Wiggins appealed to Ocwen, pointing out the erroneous information. (R. 1, PID 11 ¶ 3.)
Ocwen asked her to send a “new modification package,” which she provided on June 19, 2015.
(R. 1, PID 11 ¶ 4.)
Wiggins claims that during the process, “numerous” Ocwen agents “assur[ed]” her that
“her loan [would] be reviewed again for the modification.” (R. 1, PID 11 ¶ 5.) On August 12,
2015, Ocwen confirmed by letter that it had received Wiggins’ appeal. (R. 1, PID 11 ¶ 6.) But
the next day, Ocwen sent another letter denying her request for loan modification, again
allegedly inflating Wiggins’ income ($10,294.33 instead of $6,800) and understating her
monthly payment ($2,153.93 instead of $3,080.20). (R. 1, PID 11 ¶ 7.)
In response, Wiggins called Ocwen and spoke with an agent who informed her that
Ocwen was “looking into the matter” but that the sheriff’s sale scheduled for September 25, 2015
would proceed if no resolution was reached. (R. 1, PID 11 ¶ 8.) At the time of the Complaint,
Wiggins says she was “still receiving calls from Defendant Ocwen regarding the loss mitigation
process, yet [was] also being told the sale has already been scheduled and will not be
postponed.” (R. 1, PID 11 ¶ 9.)
Wiggins filed her Complaint against Ocwen in Macomb County Circuit Court on
September 23, 2015, and the case was removed to this Court on December 3, 2015. (R. 1.) The
Complaint includes four counts. Count I asserts a claim that Ocwen violated the Regulation X
under the Real Estate Settlement Procedures Act (RESPA). Count II asserts a claim of “Illegal
Foreclosure in Violation of MCL 600.3204.” Count III asserts a claim of negligence, and Count
IV is labelled as a claim for “exemplary damages.”
Shortly after the Complaint was filed, the Court referred the parties to an early settlement
conference, but the case was not resolved. (R. 3.) According to the sheriff’s deed attached to
Ocwen’s motion, a sheriff’s sale was executed on May 27, 2016 for $692,302.25. (R. 19-19, PID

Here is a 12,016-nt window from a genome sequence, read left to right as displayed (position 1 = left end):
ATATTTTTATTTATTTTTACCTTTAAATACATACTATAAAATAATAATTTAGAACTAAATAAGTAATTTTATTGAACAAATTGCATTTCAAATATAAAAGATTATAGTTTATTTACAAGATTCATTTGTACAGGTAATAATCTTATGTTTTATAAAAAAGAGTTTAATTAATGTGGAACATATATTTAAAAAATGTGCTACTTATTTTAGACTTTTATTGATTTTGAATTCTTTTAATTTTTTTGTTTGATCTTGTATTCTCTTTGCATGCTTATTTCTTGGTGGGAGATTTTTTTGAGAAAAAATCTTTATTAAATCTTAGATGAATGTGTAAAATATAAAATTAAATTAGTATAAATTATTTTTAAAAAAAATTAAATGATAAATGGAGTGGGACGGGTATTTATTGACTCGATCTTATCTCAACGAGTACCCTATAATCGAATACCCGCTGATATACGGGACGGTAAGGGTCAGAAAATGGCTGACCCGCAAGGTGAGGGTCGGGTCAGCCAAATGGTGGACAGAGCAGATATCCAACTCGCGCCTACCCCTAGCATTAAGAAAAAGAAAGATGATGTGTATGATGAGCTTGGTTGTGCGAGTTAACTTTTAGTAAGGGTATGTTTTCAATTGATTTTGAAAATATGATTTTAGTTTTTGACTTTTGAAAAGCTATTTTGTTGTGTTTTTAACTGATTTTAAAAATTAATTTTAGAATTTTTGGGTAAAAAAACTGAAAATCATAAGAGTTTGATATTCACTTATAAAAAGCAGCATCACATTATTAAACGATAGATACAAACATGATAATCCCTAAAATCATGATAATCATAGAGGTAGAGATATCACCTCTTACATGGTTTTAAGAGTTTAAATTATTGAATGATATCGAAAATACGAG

384.) Ocwen then filed a “Motion to Dismiss And/Or for Summary Judgment” on June 29, 2016.
(R. 9.) Though Ocwen did not file a reply to Wiggins’ response, Wiggins filed a motion for a sur
reply on December 17, 2016. (R. 13.) After careful consideration of the briefs and thorough
review of the record, the Court finds that oral argument will not aid in resolving the pending
motions. See E.D. Mich. LR 7.1(f)(2).
A threshold issue is what to make of Ocwen’s dual-labelled motion: Is it a motion to
dismiss or a summary-judgment motion?
Ocwen filed what it calls a “Motion to Dismiss And/Or for Summary Judgment.” (R. 9.)
The motion cites the controlling standards for motions under Federal Rule of Civil Procedure
12(b)(6) and for summary-judgment motions under Rule 56. The brief’s headings indicate that
each count of the Complaint fails to state a claim for which relief may be granted—consistent
with a Rule 12(b)(6) motion. But attached to the motion are certain documents that were not
included with the Complaint, with no explanation of which, if any, of the documents can be
appropriately considered in connection with a Rule 12(b)(6) motion.
Wiggins’ response does not make anything easier. She too cites the standards for both
motions and, unfortunately, relies on the now-repudiated Conley v. Gibson, 355 U.S. 41 (1957),
“no set of facts” standard for Rule 12(b)(6) motions. (See R. 10, PID 448.)
But more problematic for Wiggins is that she has attached to her response a host of
documents, including an affidavit and other materials, which tell an entirely different story from
the narrative in the Complaint. As discussed, the Complaint centers on her February 2015
application for loan modification, referring to it—misleadingly, as it turns out—as her “first
modification package.” (See R. 1, PID 10 ¶ 2.) In contrast, her response brief attempts to show
that Ocwen violated RESPA through its handling of her loan modification requests dating back